• Trivia: On May 29, 1976, Niekro hit the only big league home run of his career (973 lifetime at bats), and it came against his brother Phil.
            Houston totals: 144-116, 3.22 ERA, 1.264 WHIP, 2,270 IP, 1,178 Ks
            Career totals: 221-204, 3.59, 1.319 WHIP, 3,584 IP, 1,747 Ks
            J.R. Richard (P)
            • Pitched his entire career (1971-80) with the Astros.
            • Premier MLB pitcher from 1976-80, twice leading the NL in strikeout, once in ERA and three times in hits allowed per nine innings. He won at least 18 games each year.
            • From 1971-75, had a limited role on the team, throwing no more than 72 innings in a season.
            • His 313 strikeouts in 1979 is a franchise record. Had 303 in 1978.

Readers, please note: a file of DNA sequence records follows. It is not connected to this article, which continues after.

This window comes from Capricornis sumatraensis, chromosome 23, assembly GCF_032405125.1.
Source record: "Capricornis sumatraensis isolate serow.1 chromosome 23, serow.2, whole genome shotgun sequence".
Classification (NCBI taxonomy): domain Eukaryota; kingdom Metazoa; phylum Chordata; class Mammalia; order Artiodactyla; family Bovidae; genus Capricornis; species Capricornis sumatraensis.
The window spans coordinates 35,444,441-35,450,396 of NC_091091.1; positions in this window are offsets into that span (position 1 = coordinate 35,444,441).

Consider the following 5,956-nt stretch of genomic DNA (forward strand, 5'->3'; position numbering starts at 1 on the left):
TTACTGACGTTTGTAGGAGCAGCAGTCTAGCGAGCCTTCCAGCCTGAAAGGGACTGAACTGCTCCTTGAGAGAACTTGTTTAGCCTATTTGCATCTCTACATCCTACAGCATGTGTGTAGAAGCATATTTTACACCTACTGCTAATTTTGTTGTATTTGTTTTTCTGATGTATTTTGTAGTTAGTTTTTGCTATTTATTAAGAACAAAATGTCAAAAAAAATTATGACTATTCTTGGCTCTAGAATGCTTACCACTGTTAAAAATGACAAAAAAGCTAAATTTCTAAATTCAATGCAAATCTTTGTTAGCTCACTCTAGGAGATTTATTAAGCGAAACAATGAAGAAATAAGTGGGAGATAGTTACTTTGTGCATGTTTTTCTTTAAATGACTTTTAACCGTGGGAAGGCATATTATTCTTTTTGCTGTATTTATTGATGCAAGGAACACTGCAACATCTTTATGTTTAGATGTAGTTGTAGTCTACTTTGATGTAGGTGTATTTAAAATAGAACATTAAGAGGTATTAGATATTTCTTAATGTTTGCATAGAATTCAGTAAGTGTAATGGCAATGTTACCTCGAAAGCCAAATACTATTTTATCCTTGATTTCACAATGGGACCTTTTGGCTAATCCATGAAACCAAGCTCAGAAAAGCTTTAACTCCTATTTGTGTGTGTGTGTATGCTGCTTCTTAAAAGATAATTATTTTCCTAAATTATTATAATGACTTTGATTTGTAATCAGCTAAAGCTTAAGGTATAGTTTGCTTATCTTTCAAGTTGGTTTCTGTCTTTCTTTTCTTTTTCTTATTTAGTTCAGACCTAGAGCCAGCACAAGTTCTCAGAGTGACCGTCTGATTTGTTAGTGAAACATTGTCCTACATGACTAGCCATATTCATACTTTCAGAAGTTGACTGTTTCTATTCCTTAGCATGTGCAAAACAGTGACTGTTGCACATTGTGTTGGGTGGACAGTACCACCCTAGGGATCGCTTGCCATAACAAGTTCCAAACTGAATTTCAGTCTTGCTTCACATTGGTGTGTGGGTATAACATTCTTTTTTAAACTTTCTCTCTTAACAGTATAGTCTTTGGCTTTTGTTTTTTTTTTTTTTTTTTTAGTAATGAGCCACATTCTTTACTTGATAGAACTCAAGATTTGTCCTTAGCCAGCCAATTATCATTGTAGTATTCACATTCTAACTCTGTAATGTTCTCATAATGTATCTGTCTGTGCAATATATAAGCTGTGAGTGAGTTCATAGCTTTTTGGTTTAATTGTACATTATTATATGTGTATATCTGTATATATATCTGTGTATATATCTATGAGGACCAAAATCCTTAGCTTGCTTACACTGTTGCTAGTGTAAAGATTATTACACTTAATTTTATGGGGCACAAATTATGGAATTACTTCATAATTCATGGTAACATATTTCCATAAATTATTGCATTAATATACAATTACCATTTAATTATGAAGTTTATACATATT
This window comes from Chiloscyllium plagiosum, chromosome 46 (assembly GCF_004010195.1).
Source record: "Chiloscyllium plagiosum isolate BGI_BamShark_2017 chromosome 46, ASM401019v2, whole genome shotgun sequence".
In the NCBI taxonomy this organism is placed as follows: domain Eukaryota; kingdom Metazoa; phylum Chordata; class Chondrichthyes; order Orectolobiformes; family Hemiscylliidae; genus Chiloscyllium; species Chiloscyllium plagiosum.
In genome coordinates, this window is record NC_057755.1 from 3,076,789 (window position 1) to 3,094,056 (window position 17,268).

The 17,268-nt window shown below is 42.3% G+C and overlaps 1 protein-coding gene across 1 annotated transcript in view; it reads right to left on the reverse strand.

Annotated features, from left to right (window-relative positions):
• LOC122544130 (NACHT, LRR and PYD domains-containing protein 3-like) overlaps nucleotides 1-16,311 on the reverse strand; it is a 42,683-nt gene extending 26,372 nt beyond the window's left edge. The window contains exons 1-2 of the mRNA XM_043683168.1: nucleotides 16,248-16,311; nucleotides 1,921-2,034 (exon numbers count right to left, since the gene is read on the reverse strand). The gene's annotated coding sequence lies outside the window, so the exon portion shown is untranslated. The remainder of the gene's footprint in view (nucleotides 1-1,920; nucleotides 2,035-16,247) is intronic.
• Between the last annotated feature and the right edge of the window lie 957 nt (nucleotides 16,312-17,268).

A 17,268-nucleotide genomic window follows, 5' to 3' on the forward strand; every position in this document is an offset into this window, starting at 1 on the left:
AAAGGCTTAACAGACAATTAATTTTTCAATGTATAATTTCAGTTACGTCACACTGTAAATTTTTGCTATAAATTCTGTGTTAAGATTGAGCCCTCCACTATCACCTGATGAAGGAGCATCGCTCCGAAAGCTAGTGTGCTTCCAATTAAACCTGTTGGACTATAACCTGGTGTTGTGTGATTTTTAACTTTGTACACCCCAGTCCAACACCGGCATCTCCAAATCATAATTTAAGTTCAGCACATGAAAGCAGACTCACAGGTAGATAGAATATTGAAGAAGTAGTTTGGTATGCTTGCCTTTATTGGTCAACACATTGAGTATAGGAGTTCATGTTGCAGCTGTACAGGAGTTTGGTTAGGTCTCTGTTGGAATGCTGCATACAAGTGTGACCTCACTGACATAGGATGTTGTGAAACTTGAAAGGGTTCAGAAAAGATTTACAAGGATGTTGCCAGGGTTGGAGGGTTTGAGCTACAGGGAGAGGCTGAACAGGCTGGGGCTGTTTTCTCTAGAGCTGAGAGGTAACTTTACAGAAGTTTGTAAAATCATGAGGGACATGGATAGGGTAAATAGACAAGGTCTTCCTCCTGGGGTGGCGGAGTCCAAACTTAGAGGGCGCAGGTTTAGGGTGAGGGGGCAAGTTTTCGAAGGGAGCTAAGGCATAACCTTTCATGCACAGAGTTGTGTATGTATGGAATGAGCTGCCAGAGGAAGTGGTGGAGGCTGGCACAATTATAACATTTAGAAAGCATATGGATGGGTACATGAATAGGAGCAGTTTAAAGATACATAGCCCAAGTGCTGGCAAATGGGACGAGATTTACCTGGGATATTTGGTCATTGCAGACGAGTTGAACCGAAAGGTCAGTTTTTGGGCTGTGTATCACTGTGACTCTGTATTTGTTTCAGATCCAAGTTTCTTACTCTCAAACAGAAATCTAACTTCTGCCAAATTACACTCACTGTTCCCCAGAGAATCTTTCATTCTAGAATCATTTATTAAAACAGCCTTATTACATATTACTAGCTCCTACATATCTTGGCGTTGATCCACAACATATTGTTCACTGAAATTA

• Suffered a stroke on July 30, 1980, collapsing while playing catch before a game. Condition brought a sudden end to his career at age 30. Record to that date was 10-4, 1.90 ERA.
            • Comeback attempt failed as stroke slowed his reaction time and harmed his depth perception. Scuttled in Astros minor leagues before being released in 1984.
            Career totals (10 seasons): 107-71, 3.15 ERA, 1.243 WHIP, 1,606 IPs, 1,493 strikeouts

            Nolan Ryan (P)
            • Recently inducted into the Fun-Time Baseball Hall as a California Angel, Ryan is again on the ballot. By the time he arrived in Houston in 1980, he was already a big-leaguer since 1966.